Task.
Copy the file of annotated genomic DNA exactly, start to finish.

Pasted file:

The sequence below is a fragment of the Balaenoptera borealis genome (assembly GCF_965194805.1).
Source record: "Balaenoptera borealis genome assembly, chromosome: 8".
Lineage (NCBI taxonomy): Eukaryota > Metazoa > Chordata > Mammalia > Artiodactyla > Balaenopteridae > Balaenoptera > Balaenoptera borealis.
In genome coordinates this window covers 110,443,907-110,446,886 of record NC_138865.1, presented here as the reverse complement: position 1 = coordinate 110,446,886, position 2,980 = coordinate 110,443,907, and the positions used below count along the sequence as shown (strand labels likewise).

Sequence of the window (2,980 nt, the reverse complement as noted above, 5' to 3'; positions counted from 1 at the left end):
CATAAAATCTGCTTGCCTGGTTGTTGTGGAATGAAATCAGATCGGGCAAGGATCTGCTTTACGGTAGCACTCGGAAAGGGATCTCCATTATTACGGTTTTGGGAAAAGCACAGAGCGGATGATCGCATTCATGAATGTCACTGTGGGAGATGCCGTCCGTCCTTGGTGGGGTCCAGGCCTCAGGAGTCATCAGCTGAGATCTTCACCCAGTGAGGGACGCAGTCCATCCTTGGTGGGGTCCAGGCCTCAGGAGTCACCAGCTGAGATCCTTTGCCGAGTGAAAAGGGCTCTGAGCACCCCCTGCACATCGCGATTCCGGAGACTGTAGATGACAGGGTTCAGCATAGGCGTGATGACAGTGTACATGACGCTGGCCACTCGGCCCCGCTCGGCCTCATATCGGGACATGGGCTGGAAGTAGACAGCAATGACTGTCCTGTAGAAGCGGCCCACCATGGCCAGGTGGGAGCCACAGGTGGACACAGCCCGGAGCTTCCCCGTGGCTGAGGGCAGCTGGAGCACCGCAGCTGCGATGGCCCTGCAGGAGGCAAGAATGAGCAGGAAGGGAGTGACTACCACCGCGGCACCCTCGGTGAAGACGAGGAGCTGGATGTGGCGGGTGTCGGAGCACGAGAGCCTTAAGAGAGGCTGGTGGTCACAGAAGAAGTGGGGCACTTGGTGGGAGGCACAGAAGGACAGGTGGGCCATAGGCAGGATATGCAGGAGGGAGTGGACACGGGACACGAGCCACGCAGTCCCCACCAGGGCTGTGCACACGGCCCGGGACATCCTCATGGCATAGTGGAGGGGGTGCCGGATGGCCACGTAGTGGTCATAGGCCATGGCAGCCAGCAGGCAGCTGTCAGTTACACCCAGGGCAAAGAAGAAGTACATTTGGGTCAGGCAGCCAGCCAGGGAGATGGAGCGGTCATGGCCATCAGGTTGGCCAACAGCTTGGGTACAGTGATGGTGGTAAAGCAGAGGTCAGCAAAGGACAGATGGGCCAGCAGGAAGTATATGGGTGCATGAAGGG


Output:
The sequence below is a fragment of the Balaenoptera borealis genome (assembly GCF_965194805.1).
Source record: "Balaenoptera borealis genome assembly, chromosome: 8".
Lineage (NCBI taxonomy): Eukaryota > Metazoa > Chordata > Mammalia > Artiodactyla > Balaenopteridae > Balaenoptera > Balaenoptera borealis.
In genome coordinates this window covers 110,443,907-110,446,886 of record NC_138865.1, presented here as the reverse complement: position 1 = coordinate 110,446,886, position 2,980 = coordinate 110,443,907, and the positions used below count along the sequence as shown (strand labels likewise).

Sequence of the window (2,980 nt, the reverse complement as noted above, 5' to 3'; positions counted from 1 at the left end):
CATAAAATCTGCTTGCCTGGTTGTTGTGGAATGAAATCAGATCGGGCAAGGATCTGCTTTACGGTAGCACTCGGAAAGGGATCTCCATTATTACGGTTTTGGGAAAAGCACAGAGCGGATGATCGCATTCATGAATGTCACTGTGGGAGATGCCGTCCGTCCTTGGTGGGGTCCAGGCCTCAGGAGTCATCAGCTGAGATCTTCACCCAGTGAGGGACGCAGTCCATCCTTGGTGGGGTCCAGGCCTCAGGAGTCACCAGCTGAGATCCTTTGCCGAGTGAAAAGGGCTCTGAGCACCCCCTGCACATCGCGATTCCGGAGACTGTAGATGACAGGGTTCAGCATAGGCGTGATGACAGTGTACATGACGCTGGCCACTCGGCCCCGCTCGGCCTCATATCGGGACATGGGCTGGAAGTAGACAGCAATGACTGTCCTGTAGAAGCGGCCCACCATGGCCAGGTGGGAGCCACAGGTGGACACAGCCCGGAGCTTCCCCGTGGCTGAGGGCAGCTGGAGCACCGCAGCTGCGATGGCCCTGCAGGAGGCAAGAATGAGCAGGAAGGGAGTGACTACCACCGCGGCACCCTCGGTGAAGACGAGGAGCTGGATGTGGCGGGTGTCGGAGCACGAGAGCCTTAAGAGAGGCTGGTGGTCACAGAAGAAGTGGGGCACTTGGTGGGAGGCACAGAAGGACAGGTGGGCCATAGGCAGGATATGCAGGAGGGAGTGGACACGGGACACGAGCCACGCAGTCCCCACCAGGGCTGTGCACACGGCCCGGGACATCCTCATGGCATAGTGGAGGGGGTGCCGGATGGCCACGTAGTGGTCATAGGCCATGGCAGCCAGCAGGCAGCTGTCAGTTACACCCAGGGCAAAGAAGAAGTACATTTGGGTCAGGCAGCCAGCCAGGGAGATGGAGCGGTCATGGCCATCAGGTTGGCCAACAGCTTGGGTACAGTGATGGTGGTAAAGCAGAGGTCAGCAAAGGACAGATGGGCCAGCAGGAAGTATATGGGTGCATGAAGGG